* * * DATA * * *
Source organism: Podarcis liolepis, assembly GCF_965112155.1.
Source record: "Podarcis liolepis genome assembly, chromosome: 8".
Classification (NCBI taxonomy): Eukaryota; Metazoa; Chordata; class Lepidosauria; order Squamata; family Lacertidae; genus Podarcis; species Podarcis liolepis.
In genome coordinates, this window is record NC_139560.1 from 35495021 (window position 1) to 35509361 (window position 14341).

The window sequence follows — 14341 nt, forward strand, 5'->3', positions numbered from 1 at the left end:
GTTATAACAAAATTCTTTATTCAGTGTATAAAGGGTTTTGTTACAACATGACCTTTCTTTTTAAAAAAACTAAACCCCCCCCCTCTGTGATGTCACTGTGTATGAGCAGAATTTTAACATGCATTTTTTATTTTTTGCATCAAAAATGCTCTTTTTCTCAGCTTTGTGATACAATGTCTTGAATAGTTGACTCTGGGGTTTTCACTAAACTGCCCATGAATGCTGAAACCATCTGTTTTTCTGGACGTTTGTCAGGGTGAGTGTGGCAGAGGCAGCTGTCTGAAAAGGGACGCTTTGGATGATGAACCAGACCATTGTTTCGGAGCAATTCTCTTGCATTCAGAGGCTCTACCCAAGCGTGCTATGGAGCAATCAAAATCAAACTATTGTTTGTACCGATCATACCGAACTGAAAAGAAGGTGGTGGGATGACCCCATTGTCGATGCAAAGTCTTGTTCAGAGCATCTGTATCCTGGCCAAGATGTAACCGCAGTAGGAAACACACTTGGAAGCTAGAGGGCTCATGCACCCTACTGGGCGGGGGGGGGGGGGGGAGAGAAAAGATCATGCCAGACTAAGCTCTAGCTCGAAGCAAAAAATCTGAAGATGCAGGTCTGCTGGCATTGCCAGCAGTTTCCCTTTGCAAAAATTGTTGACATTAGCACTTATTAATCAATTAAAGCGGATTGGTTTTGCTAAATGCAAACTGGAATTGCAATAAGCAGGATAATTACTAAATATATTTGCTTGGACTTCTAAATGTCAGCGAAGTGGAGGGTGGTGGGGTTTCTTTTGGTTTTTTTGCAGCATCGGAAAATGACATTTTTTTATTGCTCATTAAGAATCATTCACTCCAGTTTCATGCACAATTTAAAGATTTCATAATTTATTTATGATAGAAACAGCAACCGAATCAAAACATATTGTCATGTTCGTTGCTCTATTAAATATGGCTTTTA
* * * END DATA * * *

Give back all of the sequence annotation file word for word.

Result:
Source organism: Podarcis liolepis, assembly GCF_965112155.1.
Source record: "Podarcis liolepis genome assembly, chromosome: 8".
Classification (NCBI taxonomy): Eukaryota; Metazoa; Chordata; class Lepidosauria; order Squamata; family Lacertidae; genus Podarcis; species Podarcis liolepis.
In genome coordinates, this window is record NC_139560.1 from 35495021 (window position 1) to 35509361 (window position 14341).

The window sequence follows — 14341 nt, forward strand, 5'->3', positions numbered from 1 at the left end:
GTTATAACAAAATTCTTTATTCAGTGTATAAAGGGTTTTGTTACAACATGACCTTTCTTTTTAAAAAAACTAAACCCCCCCCCTCTGTGATGTCACTGTGTATGAGCAGAATTTTAACATGCATTTTTTATTTTTTGCATCAAAAATGCTCTTTTTCTCAGCTTTGTGATACAATGTCTTGAATAGTTGACTCTGGGGTTTTCACTAAACTGCCCATGAATGCTGAAACCATCTGTTTTTCTGGACGTTTGTCAGGGTGAGTGTGGCAGAGGCAGCTGTCTGAAAAGGGACGCTTTGGATGATGAACCAGACCATTGTTTCGGAGCAATTCTCTTGCATTCAGAGGCTCTACCCAAGCGTGCTATGGAGCAATCAAAATCAAACTATTGTTTGTACCGATCATACCGAACTGAAAAGAAGGTGGTGGGATGACCCCATTGTCGATGCAAAGTCTTGTTCAGAGCATCTGTATCCTGGCCAAGATGTAACCGCAGTAGGAAACACACTTGGAAGCTAGAGGGCTCATGCACCCTACTGGGCGGGGGGGGGGGGGGGAGAGAAAAGATCATGCCAGACTAAGCTCTAGCTCGAAGCAAAAAATCTGAAGATGCAGGTCTGCTGGCATTGCCAGCAGTTTCCCTTTGCAAAAATTGTTGACATTAGCACTTATTAATCAATTAAAGCGGATTGGTTTTGCTAAATGCAAACTGGAATTGCAATAAGCAGGATAATTACTAAATATATTTGCTTGGACTTCTAAATGTCAGCGAAGTGGAGGGTGGTGGGGTTTCTTTTGGTTTTTTTGCAGCATCGGAAAATGACATTTTTTTATTGCTCATTAAGAATCATTCACTCCAGTTTCATGCACAATTTAAAGATTTCATAATTTATTTATGATAGAAACAGCAACCGAATCAAAACATATTGTCATGTTCGTTGCTCTATTAAATATGGCTTTTA